National Trust members should be given a veto over the appointment of the new chairman to stop the charity’s board hiring a political campaigner, rebels are demanding.
The four leaders of rebel group Restore Trust said the National Trust should ensure the next chairman was subject to a "confirmatory vote" at the annual general meeting this autumn.
The call has been backed by Conservative MPs concerned that the Trust has lost touch with its core base of support in the wake of the publication of its report linking its properties with colonialism and slavery.
However, the demand was refused by the National Trust on Thursday night, which insisted its ruling council would make any final decision.
The chairman of the Trust is an unpaid role and is the most senior of the charity’s 50,000 volunteers, looking after the charity’s 5.6 million members.
Tim Parker, who announced his resignation in May after seven years, had overseen a series of controversies culminating in claims the Trust has been taken over by a "woke agenda".
The announcement of his resignation came after Restore Trust unveiled plans for a motion of no confidence at this year’s annual meeting, although the Trust insisted he resigned before the motion was made public.
In a letter to The Telegraph, the leaders of Restore Trust said: "This is a vitally important appointment which requires the very best candidate. The criteria by which this post is to be filled should be a matter for discussion with members and heritage professionals.
"The National Trust now needs someone at the helm who understands and cares about the conservation of buildings and landscapes and who will not allow political campaigning to distract the charity from its purpose."
The group of members – Cornelia van der Poll, Jack Hayward, Neil Bennett and Neil Record – added that since Mr Parker’s announcement there had been "silence".
"There has been no announcement of how his replacement will be selected. The post has not been advertised in any way or form and there is no apparent application procedure."
The group said: "The Trust is at a critical point in its history. It has lost the confidence of many of its members and volunteers, staff morale has sunk to new lows, and both the quality of its work and its finances have suffered grievously.
"This is a vitally important appointment which requires the very best candidate. The criteria by which this post is to be filled should be a matter for discussion with members and heritage professionals.
"The National Trust now needs someone at the helm who understands and cares about the conservation of buildings and landscapes and who will not allow political campaigning to distract the charity from its purpose.
"We call on the National Trust’s Trustees and members of the Council to make this an open appointment process, advertise the post widely, and make their selection criteria clear. Only this way will the best candidate emerge.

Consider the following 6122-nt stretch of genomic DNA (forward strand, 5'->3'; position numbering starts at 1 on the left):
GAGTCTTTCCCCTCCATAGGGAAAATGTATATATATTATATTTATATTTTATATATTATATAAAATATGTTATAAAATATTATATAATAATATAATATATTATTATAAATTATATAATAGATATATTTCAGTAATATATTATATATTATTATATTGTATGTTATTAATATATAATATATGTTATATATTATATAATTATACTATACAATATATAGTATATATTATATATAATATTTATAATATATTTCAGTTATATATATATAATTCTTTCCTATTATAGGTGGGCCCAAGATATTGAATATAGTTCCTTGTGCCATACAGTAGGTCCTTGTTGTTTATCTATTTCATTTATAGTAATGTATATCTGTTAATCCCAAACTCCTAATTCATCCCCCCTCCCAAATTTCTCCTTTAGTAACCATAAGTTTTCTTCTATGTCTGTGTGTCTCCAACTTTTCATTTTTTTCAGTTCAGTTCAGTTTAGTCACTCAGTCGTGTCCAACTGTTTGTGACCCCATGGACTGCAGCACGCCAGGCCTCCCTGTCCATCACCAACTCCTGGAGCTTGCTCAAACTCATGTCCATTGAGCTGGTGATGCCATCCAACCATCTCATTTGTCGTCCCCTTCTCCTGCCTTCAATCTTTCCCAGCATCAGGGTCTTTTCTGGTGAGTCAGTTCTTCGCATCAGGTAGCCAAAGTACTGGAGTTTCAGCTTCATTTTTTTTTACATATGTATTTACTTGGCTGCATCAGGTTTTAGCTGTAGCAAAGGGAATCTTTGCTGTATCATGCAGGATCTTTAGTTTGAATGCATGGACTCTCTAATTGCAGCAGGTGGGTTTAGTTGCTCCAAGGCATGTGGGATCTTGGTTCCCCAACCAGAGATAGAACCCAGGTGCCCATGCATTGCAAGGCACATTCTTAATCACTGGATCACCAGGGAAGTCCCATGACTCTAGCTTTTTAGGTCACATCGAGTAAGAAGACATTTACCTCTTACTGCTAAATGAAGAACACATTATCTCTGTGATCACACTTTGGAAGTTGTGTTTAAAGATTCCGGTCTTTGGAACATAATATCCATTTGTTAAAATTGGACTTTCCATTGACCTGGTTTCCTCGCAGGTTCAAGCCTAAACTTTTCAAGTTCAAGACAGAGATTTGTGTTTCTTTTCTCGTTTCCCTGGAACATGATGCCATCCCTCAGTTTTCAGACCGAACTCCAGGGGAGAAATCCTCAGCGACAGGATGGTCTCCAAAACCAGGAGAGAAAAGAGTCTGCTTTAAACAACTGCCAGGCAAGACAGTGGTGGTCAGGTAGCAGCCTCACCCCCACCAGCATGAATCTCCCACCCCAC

"As the National Trust is a membership organisation, we also call on the Council and the Board of Trustees to make their appointment conditional on a confirmatory vote at the next annual meeting."
Trust needs a leader who is not ‘all soundbites and trendy opinions’
A Restore Trust spokesman added: “The National Trust needs a new broom, a chair who can transform an organisation in crisis and has the confidence of volunteers and members.
"It needs someone who really cares about Britain’s heritage, not another marketeer, who is all soundbites, John Lewis kitsch, and trendy opinions.”
Andrew Murrison MP, a former government minister and critic of the National Trust’s recent policies, supported the call. He told The Telegraph: "National Trust members should have a meaningful vote on the chairman who will be steering the ship."
The National Trust, however, insisted that its new chairman would be a matter for its ruling council, which comprised members "who have a range of expertise in everything from education and agriculture to nature and the built environment".
The successful candidate will be selected by a nominations committee, chaired by "senior member" Paul Roberts, and then signed off by the 36-strong council.
Half of the council are elected by National Trust members and half are from organisations which have a connection to the Trust.
The nomination committee has already started working looking for a new chairman. A firm of headhunters is being hired by the National Trust to help with the search for the role, which will be publicly advertised, it said.
Asked if the National Trust would ensure that the new chairman would not be a political campaigner, the spokesman said: "We are a charity, not a political campaigning organisation."
The news came as The Spectator magazine reported the National Trust has a page on its internal website referencing Black Lives Matter in the title.
At last November’s virtual annual meeting, Mr Parker had come under fire after he described Black Lives Matter, which in the UK has called on the Government to "defund the police", as a "human rights movement with no party-political affiliations".
A Trust spokesman said on Thursday night: "Staff have access to material on the intranet if they are interested in learning about how to support colleagues affected by racism and discrimination.”